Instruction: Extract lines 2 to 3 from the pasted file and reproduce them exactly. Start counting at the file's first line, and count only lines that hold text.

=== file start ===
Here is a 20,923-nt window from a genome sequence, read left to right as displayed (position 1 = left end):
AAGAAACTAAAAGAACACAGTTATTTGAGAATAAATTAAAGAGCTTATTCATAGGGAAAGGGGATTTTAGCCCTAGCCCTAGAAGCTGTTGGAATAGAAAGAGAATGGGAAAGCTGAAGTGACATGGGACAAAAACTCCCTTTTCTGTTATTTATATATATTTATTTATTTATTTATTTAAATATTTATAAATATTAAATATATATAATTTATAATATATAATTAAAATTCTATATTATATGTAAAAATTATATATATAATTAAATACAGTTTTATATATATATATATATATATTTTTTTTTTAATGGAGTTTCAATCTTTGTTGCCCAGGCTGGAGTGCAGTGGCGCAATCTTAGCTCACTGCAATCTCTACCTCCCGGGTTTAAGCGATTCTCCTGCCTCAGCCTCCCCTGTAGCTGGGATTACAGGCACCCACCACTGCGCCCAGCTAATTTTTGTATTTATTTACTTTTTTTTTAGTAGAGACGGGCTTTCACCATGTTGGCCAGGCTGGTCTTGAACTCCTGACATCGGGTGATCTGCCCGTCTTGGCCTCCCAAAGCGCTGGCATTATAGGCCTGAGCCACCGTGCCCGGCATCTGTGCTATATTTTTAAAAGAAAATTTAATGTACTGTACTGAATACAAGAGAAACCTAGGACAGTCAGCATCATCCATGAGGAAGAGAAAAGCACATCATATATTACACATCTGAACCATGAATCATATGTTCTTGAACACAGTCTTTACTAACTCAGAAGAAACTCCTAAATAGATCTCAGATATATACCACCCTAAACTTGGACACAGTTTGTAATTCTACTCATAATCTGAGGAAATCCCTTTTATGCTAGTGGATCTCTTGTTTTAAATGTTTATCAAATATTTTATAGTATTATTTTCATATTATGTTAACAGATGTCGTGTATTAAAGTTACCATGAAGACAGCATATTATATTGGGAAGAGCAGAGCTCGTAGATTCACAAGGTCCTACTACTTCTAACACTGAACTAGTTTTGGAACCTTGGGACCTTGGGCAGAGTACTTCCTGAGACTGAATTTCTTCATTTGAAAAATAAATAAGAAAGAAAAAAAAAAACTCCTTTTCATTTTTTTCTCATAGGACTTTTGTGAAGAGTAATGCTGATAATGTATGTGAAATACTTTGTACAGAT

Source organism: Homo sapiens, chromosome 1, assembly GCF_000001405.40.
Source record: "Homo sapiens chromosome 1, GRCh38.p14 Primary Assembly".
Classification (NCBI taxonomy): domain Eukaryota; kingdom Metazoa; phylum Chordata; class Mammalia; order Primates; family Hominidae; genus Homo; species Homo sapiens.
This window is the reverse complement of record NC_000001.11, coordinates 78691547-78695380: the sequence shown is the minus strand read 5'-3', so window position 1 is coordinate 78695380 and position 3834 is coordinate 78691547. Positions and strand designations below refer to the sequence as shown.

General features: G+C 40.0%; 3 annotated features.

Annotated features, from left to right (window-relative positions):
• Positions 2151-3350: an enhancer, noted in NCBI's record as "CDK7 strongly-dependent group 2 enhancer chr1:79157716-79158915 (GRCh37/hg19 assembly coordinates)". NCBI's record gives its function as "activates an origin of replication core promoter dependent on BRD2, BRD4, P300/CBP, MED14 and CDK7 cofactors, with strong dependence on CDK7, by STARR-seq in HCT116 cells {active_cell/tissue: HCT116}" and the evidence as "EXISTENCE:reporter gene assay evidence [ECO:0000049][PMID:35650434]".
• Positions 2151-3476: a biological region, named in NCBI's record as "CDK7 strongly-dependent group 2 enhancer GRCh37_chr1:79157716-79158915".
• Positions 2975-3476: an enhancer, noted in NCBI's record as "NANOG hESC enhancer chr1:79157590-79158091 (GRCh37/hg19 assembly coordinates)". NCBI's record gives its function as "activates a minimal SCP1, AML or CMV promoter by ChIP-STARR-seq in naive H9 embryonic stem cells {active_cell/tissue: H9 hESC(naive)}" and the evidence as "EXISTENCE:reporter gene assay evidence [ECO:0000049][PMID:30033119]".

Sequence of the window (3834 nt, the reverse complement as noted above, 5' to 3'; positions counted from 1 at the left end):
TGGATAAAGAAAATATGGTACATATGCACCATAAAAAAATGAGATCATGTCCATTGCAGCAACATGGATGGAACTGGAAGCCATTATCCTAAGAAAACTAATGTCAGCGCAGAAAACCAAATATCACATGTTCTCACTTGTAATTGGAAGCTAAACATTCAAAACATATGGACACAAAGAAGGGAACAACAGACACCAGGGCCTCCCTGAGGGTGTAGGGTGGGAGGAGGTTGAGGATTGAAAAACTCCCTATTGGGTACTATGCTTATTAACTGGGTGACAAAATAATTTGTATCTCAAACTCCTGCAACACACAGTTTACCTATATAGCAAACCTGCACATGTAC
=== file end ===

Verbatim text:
AAGAAACTAAAAGAACACAGTTATTTGAGAATAAATTAAAGAGCTTATTCATAGGGAAAGGGGATTTTAGCCCTAGCCCTAGAAGCTGTTGGAATAGAAAGAGAATGGGAAAGCTGAAGTGACATGGGACAAAAACTCCCTTTTCTGTTATTTATATATATTTATTTATTTATTTATTTAAATATTTATAAATATTAAATATATATAATTTATAATATATAATTAAAATTCTATATTATATGTAAAAATTATATATATAATTAAATACAGTTTTATATATATATATATATATATTTTTTTTTTAATGGAGTTTCAATCTTTGTTGCCCAGGCTGGAGTGCAGTGGCGCAATCTTAGCTCACTGCAATCTCTACCTCCCGGGTTTAAGCGATTCTCCTGCCTCAGCCTCCCCTGTAGCTGGGATTACAGGCACCCACCACTGCGCCCAGCTAATTTTTGTATTTATTTACTTTTTTTTTAGTAGAGACGGGCTTTCACCATGTTGGCCAGGCTGGTCTTGAACTCCTGACATCGGGTGATCTGCCCGTCTTGGCCTCCCAAAGCGCTGGCATTATAGGCCTGAGCCACCGTGCCCGGCATCTGTGCTATATTTTTAAAAGAAAATTTAATGTACTGTACTGAATACAAGAGAAACCTAGGACAGTCAGCATCATCCATGAGGAAGAGAAAAGCACATCATATATTACACATCTGAACCATGAATCATATGTTCTTGAACACAGTCTTTACTAACTCAGAAGAAACTCCTAAATAGATCTCAGATATATACCACCCTAAACTTGGACACAGTTTGTAATTCTACTCATAATCTGAGGAAATCCCTTTTATGCTAGTGGATCTCTTGTTTTAAATGTTTATCAAATATTTTATAGTATTATTTTCATATTATGTTAACAGATGTCGTGTATTAAAGTTACCATGAAGACAGCATATTATATTGGGAAGAGCAGAGCTCGTAGATTCACAAGGTCCTACTACTTCTAACACTGAACTAGTTTTGGAACCTTGGGACCTTGGGCAGAGTACTTCCTGAGACTGAATTTCTTCATTTGAAAAATAAATAAGAAAGAAAAAAAAAAACTCCTTTTCATTTTTTTCTCATAGGACTTTTGTGAAGAGTAATGCTGATAATGTATGTGAAATACTTTGTACAGAT

Source organism: Homo sapiens, chromosome 1, assembly GCF_000001405.40.